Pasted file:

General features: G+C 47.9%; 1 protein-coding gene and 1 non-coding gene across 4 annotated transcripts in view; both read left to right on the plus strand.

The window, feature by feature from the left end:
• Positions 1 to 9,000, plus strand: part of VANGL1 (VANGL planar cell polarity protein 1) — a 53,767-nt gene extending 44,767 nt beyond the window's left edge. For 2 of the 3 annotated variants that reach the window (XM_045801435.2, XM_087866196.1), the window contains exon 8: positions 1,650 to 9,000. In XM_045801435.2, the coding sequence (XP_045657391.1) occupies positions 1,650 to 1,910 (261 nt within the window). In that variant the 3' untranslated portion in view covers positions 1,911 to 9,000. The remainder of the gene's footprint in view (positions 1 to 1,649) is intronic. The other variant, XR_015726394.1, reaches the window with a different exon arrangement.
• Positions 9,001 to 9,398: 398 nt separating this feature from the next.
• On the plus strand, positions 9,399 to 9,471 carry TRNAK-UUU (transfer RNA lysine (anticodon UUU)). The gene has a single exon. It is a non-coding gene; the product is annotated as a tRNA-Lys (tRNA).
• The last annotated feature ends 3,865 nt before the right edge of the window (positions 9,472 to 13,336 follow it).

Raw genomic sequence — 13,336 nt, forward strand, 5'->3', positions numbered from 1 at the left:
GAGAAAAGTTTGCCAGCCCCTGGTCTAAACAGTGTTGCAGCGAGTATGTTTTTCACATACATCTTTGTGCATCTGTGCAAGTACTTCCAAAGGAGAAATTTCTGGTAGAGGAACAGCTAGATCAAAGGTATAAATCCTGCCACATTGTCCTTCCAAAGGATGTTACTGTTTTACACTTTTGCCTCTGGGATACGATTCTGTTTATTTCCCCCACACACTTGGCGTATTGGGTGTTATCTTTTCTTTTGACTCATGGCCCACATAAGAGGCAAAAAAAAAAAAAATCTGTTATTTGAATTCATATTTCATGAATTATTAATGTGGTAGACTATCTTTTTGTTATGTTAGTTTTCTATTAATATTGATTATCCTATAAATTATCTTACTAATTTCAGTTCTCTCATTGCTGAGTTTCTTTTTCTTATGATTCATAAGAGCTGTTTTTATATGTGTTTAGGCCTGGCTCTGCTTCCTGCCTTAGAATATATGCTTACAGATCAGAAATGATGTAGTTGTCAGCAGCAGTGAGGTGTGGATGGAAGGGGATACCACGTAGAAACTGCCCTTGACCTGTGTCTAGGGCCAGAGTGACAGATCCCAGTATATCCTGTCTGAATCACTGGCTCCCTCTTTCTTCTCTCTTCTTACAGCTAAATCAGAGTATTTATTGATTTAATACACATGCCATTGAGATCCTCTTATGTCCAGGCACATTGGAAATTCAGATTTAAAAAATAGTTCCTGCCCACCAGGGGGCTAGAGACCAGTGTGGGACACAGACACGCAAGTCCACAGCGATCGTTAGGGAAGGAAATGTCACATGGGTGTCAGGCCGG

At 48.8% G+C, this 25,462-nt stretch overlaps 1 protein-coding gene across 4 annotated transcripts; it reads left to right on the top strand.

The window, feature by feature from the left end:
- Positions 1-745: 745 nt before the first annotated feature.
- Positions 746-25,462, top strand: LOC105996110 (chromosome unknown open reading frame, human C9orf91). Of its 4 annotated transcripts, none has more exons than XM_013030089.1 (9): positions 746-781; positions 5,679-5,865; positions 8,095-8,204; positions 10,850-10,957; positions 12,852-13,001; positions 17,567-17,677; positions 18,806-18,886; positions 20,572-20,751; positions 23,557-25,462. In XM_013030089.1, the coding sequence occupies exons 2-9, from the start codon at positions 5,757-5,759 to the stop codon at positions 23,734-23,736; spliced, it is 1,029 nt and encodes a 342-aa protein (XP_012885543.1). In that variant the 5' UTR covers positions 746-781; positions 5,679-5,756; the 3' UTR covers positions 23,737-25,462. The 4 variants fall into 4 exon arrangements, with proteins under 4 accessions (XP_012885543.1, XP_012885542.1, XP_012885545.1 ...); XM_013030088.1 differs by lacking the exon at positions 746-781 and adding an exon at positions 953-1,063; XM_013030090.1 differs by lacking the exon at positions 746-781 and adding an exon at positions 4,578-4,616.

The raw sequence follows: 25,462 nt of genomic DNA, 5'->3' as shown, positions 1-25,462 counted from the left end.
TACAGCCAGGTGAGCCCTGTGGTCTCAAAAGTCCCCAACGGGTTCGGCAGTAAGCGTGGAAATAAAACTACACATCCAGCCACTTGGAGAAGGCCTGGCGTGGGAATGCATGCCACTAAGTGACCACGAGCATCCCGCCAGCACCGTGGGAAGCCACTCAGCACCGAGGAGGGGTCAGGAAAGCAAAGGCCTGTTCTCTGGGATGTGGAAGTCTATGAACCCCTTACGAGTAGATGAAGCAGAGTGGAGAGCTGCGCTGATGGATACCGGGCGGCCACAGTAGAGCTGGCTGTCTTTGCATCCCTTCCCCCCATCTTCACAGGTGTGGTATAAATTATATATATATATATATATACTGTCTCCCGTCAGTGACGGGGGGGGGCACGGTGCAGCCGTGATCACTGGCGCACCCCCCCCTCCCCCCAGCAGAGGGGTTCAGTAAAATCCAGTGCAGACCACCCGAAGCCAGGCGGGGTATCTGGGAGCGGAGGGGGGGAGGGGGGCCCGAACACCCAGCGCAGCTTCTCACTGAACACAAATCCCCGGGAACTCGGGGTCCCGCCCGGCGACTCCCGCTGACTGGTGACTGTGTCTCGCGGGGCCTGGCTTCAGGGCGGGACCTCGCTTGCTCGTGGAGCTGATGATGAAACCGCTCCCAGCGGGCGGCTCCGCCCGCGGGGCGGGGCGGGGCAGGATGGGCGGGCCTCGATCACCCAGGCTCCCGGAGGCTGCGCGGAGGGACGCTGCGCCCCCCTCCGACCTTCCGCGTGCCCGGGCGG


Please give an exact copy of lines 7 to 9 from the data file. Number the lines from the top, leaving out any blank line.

Raw genomic sequence — 13,336 nt, forward strand, 5'->3', positions numbered from 1 at the left:
GAGAAAAGTTTGCCAGCCCCTGGTCTAAACAGTGTTGCAGCGAGTATGTTTTTCACATACATCTTTGTGCATCTGTGCAAGTACTTCCAAAGGAGAAATTTCTGGTAGAGGAACAGCTAGATCAAAGGTATAAATCCTGCCACATTGTCCTTCCAAAGGATGTTACTGTTTTACACTTTTGCCTCTGGGATACGATTCTGTTTATTTCCCCCACACACTTGGCGTATTGGGTGTTATCTTTTCTTTTGACTCATGGCCCACATAAGAGGCAAAAAAAAAAAAAATCTGTTATTTGAATTCATATTTCATGAATTATTAATGTGGTAGACTATCTTTTTGTTATGTTAGTTTTCTATTAATATTGATTATCCTATAAATTATCTTACTAATTTCAGTTCTCTCATTGCTGAGTTTCTTTTTCTTATGATTCATAAGAGCTGTTTTTATATGTGTTTAGGCCTGGCTCTGCTTCCTGCCTTAGAATATATGCTTACAGATCAGAAATGATGTAGTTGTCAGCAGCAGTGAGGTGTGGATGGAAGGGGATACCACGTAGAAACTGCCCTTGACCTGTGTCTAGGGCCAGAGTGACAGATCCCAGTATATCCTGTCTGAATCACTGGCTCCCTCTTTCTTCTCTCTTCTTACAGCTAAATCAGAGTATTTATTGATTTAATACACATGCCATTGAGATCCTCTTATGTCCAGGCACATTGGAAATTCAGATTTAAAAAATAGTTCCTGCCCACCAGGGGGCTAGAGACCAGTGTGGGACACAGACACGCAAGTCCACAGCGATCGTTAGGGAAGGAAATGTCACATGGGTGTCAGGCCGG

At 48.8% G+C, this 25,462-nt stretch overlaps 1 protein-coding gene across 4 annotated transcripts; it reads left to right on the top strand.